In this article, our New Jersey estate planning attorney will explain how to settle an estate. Please note, however, that this article will only cover the first six items. So, without further ado, let’s jump in and get started!
Find the Will
A will is an important thing to have, but you cannot do your job as executor until you find it. Sometimes that’s an easy task, and for others, it’s not. It’s a very important document, and chances are good that the person will have kept it somewhere safe. Look everywhere you can to find it.
File The Will in Probate Court
So, you found the will, now what? You’ll want to file it with the local probate court, but make sure to give them the original while still retaining a copy for yourself. Even if you don’t think you’ll need to deal with probate hearings, you must still file the will with the court.
Notify Agencies and Businesses of the Death
- The post office
- Utility companies
- Credit card companies
- Banks, and
- Other businesses the deceased may have had an account with.
You’ll also want to notify any agency through which the deceased was receiving any benefits (like the Social Security Administration). The faster you do, the faster any payments can be stopped and you don’t have to worry about giving money back that the estate isn’t entitled to. And less hassle is always good.
Inventory Assets and Get Appraisals
If you’re going to go through probate, you’ll need a comprehensive list of all the stuff the deceased person owned. Also, it can help you to better keep track of valuables and decide how you’re going to transfer the different items, divide property among beneficiaries who get equal shares, and determine whether or not the estate will owe any state or federal estate taxes.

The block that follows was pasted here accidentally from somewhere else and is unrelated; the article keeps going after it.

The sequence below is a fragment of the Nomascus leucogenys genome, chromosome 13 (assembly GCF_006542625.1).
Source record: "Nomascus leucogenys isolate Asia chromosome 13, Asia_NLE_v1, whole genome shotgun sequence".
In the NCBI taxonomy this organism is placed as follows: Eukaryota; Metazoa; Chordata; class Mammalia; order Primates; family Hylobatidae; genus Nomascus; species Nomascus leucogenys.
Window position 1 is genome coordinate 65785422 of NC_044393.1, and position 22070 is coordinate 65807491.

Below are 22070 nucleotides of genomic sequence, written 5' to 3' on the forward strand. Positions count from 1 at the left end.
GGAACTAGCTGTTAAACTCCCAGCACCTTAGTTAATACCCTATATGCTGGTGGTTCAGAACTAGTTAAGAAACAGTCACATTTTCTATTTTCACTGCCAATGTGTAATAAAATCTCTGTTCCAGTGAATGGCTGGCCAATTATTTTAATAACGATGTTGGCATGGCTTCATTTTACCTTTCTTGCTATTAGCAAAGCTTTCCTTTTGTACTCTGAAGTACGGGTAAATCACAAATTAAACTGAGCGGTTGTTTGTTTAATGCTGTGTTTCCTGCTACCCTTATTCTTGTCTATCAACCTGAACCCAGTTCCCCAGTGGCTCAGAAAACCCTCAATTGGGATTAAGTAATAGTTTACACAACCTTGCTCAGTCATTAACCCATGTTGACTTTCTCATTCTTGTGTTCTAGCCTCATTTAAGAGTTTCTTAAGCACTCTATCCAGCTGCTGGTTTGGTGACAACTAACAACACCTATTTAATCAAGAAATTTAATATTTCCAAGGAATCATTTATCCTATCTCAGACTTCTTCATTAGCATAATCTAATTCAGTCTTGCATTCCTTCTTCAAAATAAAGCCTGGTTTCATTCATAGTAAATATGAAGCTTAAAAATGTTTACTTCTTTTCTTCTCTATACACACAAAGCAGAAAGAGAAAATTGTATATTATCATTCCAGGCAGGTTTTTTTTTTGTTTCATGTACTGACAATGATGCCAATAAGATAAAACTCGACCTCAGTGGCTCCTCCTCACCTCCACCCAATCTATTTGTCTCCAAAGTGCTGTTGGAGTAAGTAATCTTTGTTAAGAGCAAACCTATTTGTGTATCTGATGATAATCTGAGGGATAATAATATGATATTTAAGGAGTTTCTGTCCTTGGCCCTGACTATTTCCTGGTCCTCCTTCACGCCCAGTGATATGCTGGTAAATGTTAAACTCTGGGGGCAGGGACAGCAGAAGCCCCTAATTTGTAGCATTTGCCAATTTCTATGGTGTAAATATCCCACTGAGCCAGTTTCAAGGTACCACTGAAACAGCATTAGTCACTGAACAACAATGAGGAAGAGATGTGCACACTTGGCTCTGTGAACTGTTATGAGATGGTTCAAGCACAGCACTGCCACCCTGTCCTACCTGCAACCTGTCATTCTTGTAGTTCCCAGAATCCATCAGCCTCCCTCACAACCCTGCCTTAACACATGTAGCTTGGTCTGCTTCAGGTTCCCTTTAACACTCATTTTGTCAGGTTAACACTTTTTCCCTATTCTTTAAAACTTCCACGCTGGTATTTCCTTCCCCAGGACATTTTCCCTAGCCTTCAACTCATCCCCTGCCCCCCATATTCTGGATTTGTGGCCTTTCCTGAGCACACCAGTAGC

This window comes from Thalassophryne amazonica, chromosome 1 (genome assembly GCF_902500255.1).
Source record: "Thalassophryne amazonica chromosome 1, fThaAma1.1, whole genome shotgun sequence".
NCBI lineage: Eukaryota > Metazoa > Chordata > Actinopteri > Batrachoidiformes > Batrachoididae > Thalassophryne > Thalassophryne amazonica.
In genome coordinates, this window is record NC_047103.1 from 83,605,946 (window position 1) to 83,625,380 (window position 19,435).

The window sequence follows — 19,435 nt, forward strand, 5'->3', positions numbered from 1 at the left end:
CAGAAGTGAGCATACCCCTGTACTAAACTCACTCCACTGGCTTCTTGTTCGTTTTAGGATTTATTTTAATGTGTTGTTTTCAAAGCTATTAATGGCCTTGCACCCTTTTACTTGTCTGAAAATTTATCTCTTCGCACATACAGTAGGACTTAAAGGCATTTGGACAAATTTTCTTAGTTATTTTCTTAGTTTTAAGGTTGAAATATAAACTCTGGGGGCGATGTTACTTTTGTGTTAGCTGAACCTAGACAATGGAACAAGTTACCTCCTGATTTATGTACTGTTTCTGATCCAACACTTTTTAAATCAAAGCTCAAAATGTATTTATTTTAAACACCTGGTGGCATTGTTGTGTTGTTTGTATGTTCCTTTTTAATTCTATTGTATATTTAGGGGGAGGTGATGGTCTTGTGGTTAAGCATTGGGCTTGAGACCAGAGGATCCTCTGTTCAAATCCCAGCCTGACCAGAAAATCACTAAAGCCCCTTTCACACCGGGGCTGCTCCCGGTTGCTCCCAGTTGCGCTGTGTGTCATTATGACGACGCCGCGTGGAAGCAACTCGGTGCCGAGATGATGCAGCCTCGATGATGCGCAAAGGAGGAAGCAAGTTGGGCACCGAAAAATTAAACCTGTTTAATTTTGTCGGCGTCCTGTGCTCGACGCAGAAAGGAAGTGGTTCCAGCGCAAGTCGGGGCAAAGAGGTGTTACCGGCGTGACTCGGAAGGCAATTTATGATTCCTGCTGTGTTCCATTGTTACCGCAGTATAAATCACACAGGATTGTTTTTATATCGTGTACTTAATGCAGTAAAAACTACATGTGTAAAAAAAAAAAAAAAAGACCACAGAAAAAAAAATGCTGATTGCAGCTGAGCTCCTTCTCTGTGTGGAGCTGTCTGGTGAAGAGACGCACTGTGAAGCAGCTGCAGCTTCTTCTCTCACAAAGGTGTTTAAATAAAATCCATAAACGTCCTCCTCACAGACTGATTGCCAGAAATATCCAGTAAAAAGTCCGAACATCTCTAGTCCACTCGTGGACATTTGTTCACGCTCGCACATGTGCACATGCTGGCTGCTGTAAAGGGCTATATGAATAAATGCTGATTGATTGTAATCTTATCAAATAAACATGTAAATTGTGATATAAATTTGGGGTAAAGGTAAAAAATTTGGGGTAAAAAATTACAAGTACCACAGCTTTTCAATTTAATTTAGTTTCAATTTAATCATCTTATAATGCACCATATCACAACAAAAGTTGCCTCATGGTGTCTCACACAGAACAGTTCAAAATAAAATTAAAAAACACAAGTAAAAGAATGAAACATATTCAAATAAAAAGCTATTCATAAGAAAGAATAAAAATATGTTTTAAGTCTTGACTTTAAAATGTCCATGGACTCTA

Determine Whether or Not You Need Probate
In order to do this, you’ll need to figure out the value of all the property that is subject to the probate process, determine how title is held, and learn the rules on what estates can qualify for simpler procedures. It would also be wise to hire an attorney to help with any probate paperwork or help to solve any problems between beneficiaries and creditors.
Coordinate with a successor trustee
If the deceased has left both a will and a living trust, and lots of people do, you’ll need a partner who can be in charge of any trust assets (i.e. the successor trustee). As we saw in another article, a will and trust are similar in a lot of ways, but the major difference is that trust property isn’t required to go through the probate process like things that are named in the will. It can go directly to the people who inherit it! To learn more about how to settle an estate, click here to read part 2.